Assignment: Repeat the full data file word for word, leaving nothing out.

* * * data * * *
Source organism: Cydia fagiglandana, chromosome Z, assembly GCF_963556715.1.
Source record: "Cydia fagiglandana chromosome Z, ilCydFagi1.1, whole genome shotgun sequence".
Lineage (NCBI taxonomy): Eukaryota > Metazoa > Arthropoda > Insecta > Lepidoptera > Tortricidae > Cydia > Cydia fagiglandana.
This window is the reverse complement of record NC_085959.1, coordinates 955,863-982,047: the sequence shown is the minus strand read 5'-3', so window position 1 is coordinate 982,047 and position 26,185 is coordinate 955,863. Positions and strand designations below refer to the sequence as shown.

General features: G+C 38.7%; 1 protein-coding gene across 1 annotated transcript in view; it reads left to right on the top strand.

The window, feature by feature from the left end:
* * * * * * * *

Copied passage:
Source organism: Cydia fagiglandana, chromosome Z, assembly GCF_963556715.1.
Source record: "Cydia fagiglandana chromosome Z, ilCydFagi1.1, whole genome shotgun sequence".
Lineage (NCBI taxonomy): Eukaryota > Metazoa > Arthropoda > Insecta > Lepidoptera > Tortricidae > Cydia > Cydia fagiglandana.
This window is the reverse complement of record NC_085959.1, coordinates 955,863-982,047: the sequence shown is the minus strand read 5'-3', so window position 1 is coordinate 982,047 and position 26,185 is coordinate 955,863. Positions and strand designations below refer to the sequence as shown.

General features: G+C 38.7%; 1 protein-coding gene across 1 annotated transcript in view; it reads left to right on the top strand.

The window, feature by feature from the left end: